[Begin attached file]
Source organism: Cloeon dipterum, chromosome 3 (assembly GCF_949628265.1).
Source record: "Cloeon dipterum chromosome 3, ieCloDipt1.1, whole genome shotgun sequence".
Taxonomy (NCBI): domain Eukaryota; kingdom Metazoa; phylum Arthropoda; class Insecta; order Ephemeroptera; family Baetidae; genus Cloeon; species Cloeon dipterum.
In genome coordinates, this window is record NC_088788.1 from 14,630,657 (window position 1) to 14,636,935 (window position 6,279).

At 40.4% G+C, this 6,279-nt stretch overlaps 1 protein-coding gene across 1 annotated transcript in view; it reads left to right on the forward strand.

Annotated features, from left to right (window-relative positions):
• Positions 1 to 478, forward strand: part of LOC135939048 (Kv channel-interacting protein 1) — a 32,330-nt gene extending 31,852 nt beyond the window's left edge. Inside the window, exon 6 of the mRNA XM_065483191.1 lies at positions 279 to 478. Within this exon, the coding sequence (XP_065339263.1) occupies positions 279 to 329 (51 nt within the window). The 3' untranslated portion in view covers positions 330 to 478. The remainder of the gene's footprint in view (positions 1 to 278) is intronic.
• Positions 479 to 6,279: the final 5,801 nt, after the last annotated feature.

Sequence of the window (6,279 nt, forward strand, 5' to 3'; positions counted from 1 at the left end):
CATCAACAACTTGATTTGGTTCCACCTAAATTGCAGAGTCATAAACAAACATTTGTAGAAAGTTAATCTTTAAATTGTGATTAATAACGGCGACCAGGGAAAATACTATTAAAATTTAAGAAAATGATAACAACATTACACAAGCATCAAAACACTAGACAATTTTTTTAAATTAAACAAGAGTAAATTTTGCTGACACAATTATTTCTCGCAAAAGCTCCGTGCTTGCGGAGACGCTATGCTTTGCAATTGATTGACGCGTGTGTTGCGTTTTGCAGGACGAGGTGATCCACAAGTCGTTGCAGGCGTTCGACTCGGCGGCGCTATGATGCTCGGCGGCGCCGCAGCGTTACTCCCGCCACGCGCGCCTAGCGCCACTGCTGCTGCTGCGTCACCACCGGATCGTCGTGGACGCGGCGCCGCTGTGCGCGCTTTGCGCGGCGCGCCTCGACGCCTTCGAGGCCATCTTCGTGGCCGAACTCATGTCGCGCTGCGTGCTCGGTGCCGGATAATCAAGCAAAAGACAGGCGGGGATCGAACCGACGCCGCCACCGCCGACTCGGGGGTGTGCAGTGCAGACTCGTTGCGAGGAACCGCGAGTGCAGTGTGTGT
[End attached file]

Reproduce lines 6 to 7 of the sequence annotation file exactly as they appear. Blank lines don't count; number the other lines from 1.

Annotated features, from left to right (window-relative positions):
• Positions 1 to 478, forward strand: part of LOC135939048 (Kv channel-interacting protein 1) — a 32,330-nt gene extending 31,852 nt beyond the window's left edge. Inside the window, exon 6 of the mRNA XM_065483191.1 lies at positions 279 to 478. Within this exon, the coding sequence (XP_065339263.1) occupies positions 279 to 329 (51 nt within the window). The 3' untranslated portion in view covers positions 330 to 478. The remainder of the gene's footprint in view (positions 1 to 278) is intronic.